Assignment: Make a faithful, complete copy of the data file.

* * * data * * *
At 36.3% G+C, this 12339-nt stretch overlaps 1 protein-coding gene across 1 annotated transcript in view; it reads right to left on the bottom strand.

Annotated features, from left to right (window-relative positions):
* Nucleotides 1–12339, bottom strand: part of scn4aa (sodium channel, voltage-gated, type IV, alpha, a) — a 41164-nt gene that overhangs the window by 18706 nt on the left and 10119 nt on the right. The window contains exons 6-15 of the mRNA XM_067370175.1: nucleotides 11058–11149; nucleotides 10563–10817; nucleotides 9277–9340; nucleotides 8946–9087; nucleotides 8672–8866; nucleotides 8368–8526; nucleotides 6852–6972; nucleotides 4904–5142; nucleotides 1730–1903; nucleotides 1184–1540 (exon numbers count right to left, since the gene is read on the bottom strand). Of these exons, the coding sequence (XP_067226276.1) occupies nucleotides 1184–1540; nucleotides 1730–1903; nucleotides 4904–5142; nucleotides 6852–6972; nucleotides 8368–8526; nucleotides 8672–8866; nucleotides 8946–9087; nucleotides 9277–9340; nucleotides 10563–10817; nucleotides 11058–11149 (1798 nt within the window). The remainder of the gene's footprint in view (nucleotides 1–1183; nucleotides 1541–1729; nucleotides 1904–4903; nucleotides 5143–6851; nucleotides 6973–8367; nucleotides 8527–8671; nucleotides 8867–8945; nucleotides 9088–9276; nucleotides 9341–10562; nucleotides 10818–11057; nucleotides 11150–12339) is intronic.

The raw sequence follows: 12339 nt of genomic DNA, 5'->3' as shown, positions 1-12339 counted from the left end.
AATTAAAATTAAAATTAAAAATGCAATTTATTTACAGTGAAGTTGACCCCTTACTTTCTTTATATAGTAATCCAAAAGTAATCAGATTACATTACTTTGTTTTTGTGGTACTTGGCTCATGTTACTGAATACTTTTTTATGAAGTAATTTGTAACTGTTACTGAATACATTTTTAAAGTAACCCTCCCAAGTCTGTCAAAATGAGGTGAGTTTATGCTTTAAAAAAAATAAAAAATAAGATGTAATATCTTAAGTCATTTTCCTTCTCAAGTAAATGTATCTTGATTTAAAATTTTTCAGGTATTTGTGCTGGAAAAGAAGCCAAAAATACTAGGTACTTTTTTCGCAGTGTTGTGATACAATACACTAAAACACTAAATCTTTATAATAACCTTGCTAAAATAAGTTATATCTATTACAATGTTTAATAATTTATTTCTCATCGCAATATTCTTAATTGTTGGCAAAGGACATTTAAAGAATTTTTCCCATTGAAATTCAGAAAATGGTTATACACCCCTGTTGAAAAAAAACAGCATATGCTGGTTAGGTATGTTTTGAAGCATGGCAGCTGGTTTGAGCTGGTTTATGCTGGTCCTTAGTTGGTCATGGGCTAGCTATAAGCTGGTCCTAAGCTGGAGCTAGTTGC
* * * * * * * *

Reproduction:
At 36.3% G+C, this 12339-nt stretch overlaps 1 protein-coding gene across 1 annotated transcript in view; it reads right to left on the bottom strand.

Annotated features, from left to right (window-relative positions):
* Nucleotides 1–12339, bottom strand: part of scn4aa (sodium channel, voltage-gated, type IV, alpha, a) — a 41164-nt gene that overhangs the window by 18706 nt on the left and 10119 nt on the right. The window contains exons 6-15 of the mRNA XM_067370175.1: nucleotides 11058–11149; nucleotides 10563–10817; nucleotides 9277–9340; nucleotides 8946–9087; nucleotides 8672–8866; nucleotides 8368–8526; nucleotides 6852–6972; nucleotides 4904–5142; nucleotides 1730–1903; nucleotides 1184–1540 (exon numbers count right to left, since the gene is read on the bottom strand). Of these exons, the coding sequence (XP_067226276.1) occupies nucleotides 1184–1540; nucleotides 1730–1903; nucleotides 4904–5142; nucleotides 6852–6972; nucleotides 8368–8526; nucleotides 8672–8866; nucleotides 8946–9087; nucleotides 9277–9340; nucleotides 10563–10817; nucleotides 11058–11149 (1798 nt within the window). The remainder of the gene's footprint in view (nucleotides 1–1183; nucleotides 1541–1729; nucleotides 1904–4903; nucleotides 5143–6851; nucleotides 6973–8367; nucleotides 8527–8671; nucleotides 8867–8945; nucleotides 9088–9276; nucleotides 9341–10562; nucleotides 10818–11057; nucleotides 11150–12339) is intronic.

The raw sequence follows: 12339 nt of genomic DNA, 5'->3' as shown, positions 1-12339 counted from the left end.
AATTAAAATTAAAATTAAAAATGCAATTTATTTACAGTGAAGTTGACCCCTTACTTTCTTTATATAGTAATCCAAAAGTAATCAGATTACATTACTTTGTTTTTGTGGTACTTGGCTCATGTTACTGAATACTTTTTTATGAAGTAATTTGTAACTGTTACTGAATACATTTTTAAAGTAACCCTCCCAAGTCTGTCAAAATGAGGTGAGTTTATGCTTTAAAAAAAATAAAAAATAAGATGTAATATCTTAAGTCATTTTCCTTCTCAAGTAAATGTATCTTGATTTAAAATTTTTCAGGTATTTGTGCTGGAAAAGAAGCCAAAAATACTAGGTACTTTTTTCGCAGTGTTGTGATACAATACACTAAAACACTAAATCTTTATAATAACCTTGCTAAAATAAGTTATATCTATTACAATGTTTAATAATTTATTTCTCATCGCAATATTCTTAATTGTTGGCAAAGGACATTTAAAGAATTTTTCCCATTGAAATTCAGAAAATGGTTATACACCCCTGTTGAAAAAAAACAGCATATGCTGGTTAGGTATGTTTTGAAGCATGGCAGCTGGTTTGAGCTGGTTTATGCTGGTCCTTAGTTGGTCATGGGCTAGCTATAAGCTGGTCCTAAGCTGGAGCTAGTTGC